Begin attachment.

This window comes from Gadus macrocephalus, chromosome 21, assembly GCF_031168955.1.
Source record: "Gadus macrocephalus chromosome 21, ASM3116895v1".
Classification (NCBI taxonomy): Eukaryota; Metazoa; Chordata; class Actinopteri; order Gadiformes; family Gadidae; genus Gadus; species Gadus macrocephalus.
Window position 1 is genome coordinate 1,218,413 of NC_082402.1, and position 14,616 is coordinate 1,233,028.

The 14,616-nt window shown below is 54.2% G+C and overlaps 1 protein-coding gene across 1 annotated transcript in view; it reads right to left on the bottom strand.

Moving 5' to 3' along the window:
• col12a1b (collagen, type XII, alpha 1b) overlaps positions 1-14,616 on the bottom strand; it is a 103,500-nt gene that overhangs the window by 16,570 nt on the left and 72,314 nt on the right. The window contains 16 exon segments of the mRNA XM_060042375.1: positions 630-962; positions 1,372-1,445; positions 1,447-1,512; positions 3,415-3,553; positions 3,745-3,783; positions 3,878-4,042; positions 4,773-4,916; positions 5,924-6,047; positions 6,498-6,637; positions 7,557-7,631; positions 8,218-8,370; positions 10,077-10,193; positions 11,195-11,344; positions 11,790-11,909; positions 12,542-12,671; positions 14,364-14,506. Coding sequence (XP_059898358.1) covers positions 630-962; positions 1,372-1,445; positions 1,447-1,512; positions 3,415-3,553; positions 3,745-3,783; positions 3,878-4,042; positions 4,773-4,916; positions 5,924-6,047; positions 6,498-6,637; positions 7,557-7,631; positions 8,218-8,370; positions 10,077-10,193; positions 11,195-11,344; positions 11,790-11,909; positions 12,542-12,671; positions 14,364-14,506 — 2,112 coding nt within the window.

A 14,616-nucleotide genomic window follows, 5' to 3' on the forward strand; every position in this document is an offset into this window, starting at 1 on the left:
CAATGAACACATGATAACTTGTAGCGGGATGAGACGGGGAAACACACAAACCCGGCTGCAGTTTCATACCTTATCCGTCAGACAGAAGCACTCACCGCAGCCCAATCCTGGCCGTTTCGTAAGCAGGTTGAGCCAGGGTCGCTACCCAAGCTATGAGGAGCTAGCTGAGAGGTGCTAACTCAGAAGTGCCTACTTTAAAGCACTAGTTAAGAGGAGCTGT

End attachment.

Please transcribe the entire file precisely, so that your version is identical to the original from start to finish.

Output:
This window comes from Gadus macrocephalus, chromosome 21, assembly GCF_031168955.1.
Source record: "Gadus macrocephalus chromosome 21, ASM3116895v1".
Classification (NCBI taxonomy): Eukaryota; Metazoa; Chordata; class Actinopteri; order Gadiformes; family Gadidae; genus Gadus; species Gadus macrocephalus.
Window position 1 is genome coordinate 1,218,413 of NC_082402.1, and position 14,616 is coordinate 1,233,028.

The 14,616-nt window shown below is 54.2% G+C and overlaps 1 protein-coding gene across 1 annotated transcript in view; it reads right to left on the bottom strand.

Moving 5' to 3' along the window:
• col12a1b (collagen, type XII, alpha 1b) overlaps positions 1-14,616 on the bottom strand; it is a 103,500-nt gene that overhangs the window by 16,570 nt on the left and 72,314 nt on the right. The window contains 16 exon segments of the mRNA XM_060042375.1: positions 630-962; positions 1,372-1,445; positions 1,447-1,512; positions 3,415-3,553; positions 3,745-3,783; positions 3,878-4,042; positions 4,773-4,916; positions 5,924-6,047; positions 6,498-6,637; positions 7,557-7,631; positions 8,218-8,370; positions 10,077-10,193; positions 11,195-11,344; positions 11,790-11,909; positions 12,542-12,671; positions 14,364-14,506. Coding sequence (XP_059898358.1) covers positions 630-962; positions 1,372-1,445; positions 1,447-1,512; positions 3,415-3,553; positions 3,745-3,783; positions 3,878-4,042; positions 4,773-4,916; positions 5,924-6,047; positions 6,498-6,637; positions 7,557-7,631; positions 8,218-8,370; positions 10,077-10,193; positions 11,195-11,344; positions 11,790-11,909; positions 12,542-12,671; positions 14,364-14,506 — 2,112 coding nt within the window.

A 14,616-nucleotide genomic window follows, 5' to 3' on the forward strand; every position in this document is an offset into this window, starting at 1 on the left:
CAATGAACACATGATAACTTGTAGCGGGATGAGACGGGGAAACACACAAACCCGGCTGCAGTTTCATACCTTATCCGTCAGACAGAAGCACTCACCGCAGCCCAATCCTGGCCGTTTCGTAAGCAGGTTGAGCCAGGGTCGCTACCCAAGCTATGAGGAGCTAGCTGAGAGGTGCTAACTCAGAAGTGCCTACTTTAAAGCACTAGTTAAGAGGAGCTGT